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Ocean and Earth Science, National Oceanography Centre Southampton

Rhiannon Nicholson BSc Marine Biology with Sciences Foundation Year, 2020

Rhiannon Nicholson's Photo

I chose Southampton because they offered a smooth transition from GCSE Science to a Marine Biology degree, as well as being one of the world’s top universities for Marine Biology

SFY offered great practical opportunities to get to grips with the chemistry and biology topics, giving me experience of working in a university lab. The scientific reports and essays are incredibly helpful as they require university level formatting and quality, meaning my first-year coursework was a less overwhelming.

Did you get the results you needed to get into university? If  no,  would  you be able to give some advice to those who didn’t  get  the  results  they  wanted or needed?

I did not receive the right results to qualify  for  BSc  Marine  Biology,  as  I did not have any have any scientific  A-Levels,  meaning  I  had to enrol in the Science Foundation Year. My advice would be that there are always alternative pathways to get into your chosen  field  or  degree,  whether  it’s SFY, volunteering or apprenticeship work, so don’t let it deter you!  

What advice would you give to students who have not taken the right A-Levels?

My advice is to look for alternative pathways. Although it is hard work, the Science Foundation Year offers a smooth transition from GCSE Science to BSc degrees, which allowed me to move forward instead of back-tracking to complete more A-Levels. 
 
What did you enjoy about doing a Science Foundation Year (SFY) at Southampton? How has it helped you in terms of your degree?

SFY offered great practical opportunities to get to grips with the chemistry and biology topics, giving me experience of working in a university lab. The scientific reports and essays are incredibly helpful as they require university level formatting and quality, meaning my first-year coursework was less overwhelming. 
 
What is it like studying here?

Southampton offers welcoming and green campuses (many of which feature ducks) and I feel very at home studying here. There is a consistent buzz on campus and in student housing areas of the city. The university has endless quiet corners to study in, yet also has a good social scene. Many of my lecturers have done inspiring things with their careers, which makes studying much more interesting. 

How do you rate the study facilities at the University?

There are always quiet corners to study in, as well as places to comfortably complete group work. The libraries and labs are well equipped to accommodate the number of students on campus, particularly in exam season. The National Oceanography Centre Southampton (NOCS) has incredible industrial connections and a lot of primary research is conducted in the labs and aquariums there.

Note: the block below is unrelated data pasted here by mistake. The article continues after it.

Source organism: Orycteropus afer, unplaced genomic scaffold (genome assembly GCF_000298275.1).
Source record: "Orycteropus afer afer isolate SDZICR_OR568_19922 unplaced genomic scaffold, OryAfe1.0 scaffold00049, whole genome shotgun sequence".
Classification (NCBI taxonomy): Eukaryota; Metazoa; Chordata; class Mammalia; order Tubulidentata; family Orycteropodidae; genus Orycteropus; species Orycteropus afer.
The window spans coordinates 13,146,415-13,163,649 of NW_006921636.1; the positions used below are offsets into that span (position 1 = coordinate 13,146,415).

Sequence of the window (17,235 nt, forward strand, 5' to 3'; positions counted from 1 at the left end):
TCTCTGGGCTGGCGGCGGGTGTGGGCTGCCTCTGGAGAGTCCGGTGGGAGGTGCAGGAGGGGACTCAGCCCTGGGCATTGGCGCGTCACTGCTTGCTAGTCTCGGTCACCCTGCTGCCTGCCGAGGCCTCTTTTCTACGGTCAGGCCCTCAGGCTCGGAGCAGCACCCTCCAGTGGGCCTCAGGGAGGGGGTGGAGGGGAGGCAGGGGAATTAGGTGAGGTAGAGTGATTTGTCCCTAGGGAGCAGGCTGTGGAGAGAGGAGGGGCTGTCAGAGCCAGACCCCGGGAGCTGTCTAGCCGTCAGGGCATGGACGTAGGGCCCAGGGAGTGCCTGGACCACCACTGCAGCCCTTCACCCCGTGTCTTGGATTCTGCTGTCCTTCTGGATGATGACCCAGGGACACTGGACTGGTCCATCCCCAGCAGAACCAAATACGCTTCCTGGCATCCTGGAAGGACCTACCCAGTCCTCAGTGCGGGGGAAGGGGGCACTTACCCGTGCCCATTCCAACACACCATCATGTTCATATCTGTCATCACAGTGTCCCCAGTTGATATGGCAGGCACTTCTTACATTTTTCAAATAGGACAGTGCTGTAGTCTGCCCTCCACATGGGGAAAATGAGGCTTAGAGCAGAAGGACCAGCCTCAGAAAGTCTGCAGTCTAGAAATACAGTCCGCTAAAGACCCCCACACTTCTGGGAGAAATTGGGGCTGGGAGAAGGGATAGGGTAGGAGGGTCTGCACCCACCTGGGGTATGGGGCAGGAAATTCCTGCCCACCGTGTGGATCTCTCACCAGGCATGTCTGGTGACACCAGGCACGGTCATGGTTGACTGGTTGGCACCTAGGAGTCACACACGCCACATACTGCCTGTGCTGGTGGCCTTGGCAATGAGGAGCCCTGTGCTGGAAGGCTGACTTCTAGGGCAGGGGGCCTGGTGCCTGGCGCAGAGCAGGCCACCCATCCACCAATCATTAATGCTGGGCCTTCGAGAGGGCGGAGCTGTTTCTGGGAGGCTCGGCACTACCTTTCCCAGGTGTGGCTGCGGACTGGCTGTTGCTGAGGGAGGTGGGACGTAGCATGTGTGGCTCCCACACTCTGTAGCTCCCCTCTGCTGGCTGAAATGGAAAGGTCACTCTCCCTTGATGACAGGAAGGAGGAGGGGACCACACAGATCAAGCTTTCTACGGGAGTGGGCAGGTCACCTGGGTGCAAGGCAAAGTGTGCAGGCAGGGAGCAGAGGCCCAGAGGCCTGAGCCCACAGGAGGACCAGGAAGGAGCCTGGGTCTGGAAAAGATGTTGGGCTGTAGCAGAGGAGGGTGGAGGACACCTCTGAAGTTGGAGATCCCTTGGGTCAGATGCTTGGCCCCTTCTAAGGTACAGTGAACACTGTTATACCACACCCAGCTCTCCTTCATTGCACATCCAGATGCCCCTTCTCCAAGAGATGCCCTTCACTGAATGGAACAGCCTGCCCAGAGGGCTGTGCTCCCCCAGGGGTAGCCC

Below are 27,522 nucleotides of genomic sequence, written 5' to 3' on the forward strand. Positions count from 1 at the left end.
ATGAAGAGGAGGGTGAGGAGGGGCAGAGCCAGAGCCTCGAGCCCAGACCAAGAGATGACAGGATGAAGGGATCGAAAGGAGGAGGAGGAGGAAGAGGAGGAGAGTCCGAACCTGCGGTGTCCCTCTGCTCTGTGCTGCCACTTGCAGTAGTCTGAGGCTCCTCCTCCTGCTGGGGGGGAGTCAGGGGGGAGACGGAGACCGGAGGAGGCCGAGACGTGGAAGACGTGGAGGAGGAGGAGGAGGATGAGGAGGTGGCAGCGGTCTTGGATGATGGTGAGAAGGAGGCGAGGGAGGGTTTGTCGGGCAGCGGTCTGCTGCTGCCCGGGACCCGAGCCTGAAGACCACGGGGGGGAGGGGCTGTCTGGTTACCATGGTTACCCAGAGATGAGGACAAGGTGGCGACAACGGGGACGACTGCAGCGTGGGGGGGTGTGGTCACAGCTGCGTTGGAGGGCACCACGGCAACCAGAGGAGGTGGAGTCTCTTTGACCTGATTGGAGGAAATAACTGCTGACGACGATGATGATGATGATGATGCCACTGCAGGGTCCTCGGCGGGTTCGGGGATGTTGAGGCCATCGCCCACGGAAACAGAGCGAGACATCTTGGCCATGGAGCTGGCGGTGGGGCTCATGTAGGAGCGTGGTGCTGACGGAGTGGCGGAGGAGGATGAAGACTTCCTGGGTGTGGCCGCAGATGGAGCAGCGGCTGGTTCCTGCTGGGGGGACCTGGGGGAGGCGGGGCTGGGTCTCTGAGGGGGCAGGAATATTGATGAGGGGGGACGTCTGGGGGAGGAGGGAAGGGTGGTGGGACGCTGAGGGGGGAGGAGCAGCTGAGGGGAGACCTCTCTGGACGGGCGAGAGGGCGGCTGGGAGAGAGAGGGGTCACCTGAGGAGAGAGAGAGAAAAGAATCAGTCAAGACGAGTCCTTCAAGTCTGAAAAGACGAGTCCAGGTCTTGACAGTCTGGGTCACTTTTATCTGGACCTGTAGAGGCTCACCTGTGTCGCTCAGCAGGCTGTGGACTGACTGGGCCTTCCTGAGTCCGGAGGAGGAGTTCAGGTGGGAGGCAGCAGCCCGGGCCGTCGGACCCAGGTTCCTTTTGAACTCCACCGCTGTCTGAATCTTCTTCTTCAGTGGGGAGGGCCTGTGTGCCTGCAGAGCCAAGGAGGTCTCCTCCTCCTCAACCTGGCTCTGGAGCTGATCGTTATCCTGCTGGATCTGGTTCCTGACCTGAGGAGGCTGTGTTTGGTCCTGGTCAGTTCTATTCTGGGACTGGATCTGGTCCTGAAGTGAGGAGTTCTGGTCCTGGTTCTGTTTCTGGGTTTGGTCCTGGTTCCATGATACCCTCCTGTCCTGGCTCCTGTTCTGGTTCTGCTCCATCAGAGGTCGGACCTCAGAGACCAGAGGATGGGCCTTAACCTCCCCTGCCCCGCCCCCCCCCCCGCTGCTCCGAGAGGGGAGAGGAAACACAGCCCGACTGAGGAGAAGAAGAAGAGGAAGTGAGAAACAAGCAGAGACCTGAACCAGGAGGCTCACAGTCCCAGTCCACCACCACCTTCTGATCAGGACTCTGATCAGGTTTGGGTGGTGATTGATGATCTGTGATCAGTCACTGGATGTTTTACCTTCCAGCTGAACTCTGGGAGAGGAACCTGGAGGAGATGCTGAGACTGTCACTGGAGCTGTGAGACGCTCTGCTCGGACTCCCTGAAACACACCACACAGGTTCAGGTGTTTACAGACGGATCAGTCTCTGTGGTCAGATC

What have been your Southampton ‘highlights’ so far?

One of my favourite experiences has been being on the committee for the NOCS Netball team - I have really enjoyed bonding and socialising with course-mates outside of studying. 
 
How has your time at Southampton helped you to grow as a person?

University has increased my confidence massively, both academically and socially. I have experienced a huge increase in subject knowledge, but also an increased desire to learn more in specific subject areas. 
 
What are you enjoying most about your course?

Marine Biology at Southampton has a lot of hands-on practical work in the lab, targeted at very interesting sea-life modules, which is great fun. 
 
Did you/do you stay in University accommodation?

I stayed in Hartley Grove halls, which is part of Glen Eyre, and I was very happy living there. It’s close to Highfield Campus, which was perfect for Science Foundation Year, and it felt safe and comfortable. Sharing a small kitchen with five others was a challenge, but I found that it helped form a lot of friendships! 24-hour support was available in reception for any issues. 
 
What is the city of Southampton like to live in?

One of my favourite things about Southampton is the easy access to everything - there are bus routes absolutely everywhere that are so simple and regular, plus you get a bus pass included in halls. Southampton has a good social scene for those that enjoy nightlife - there are a lot of good student bars and clubs. The campus has its own pub, which has a great atmosphere because it is often busy. There is a lot of history in Southampton, specifically the SeaCity Museum and historic connections with Titanic. The city walls are also interesting to visit. 
 
What three words sum up how you feel about your experiences so far at Southampton?

Challenging, surprising and valuable. 

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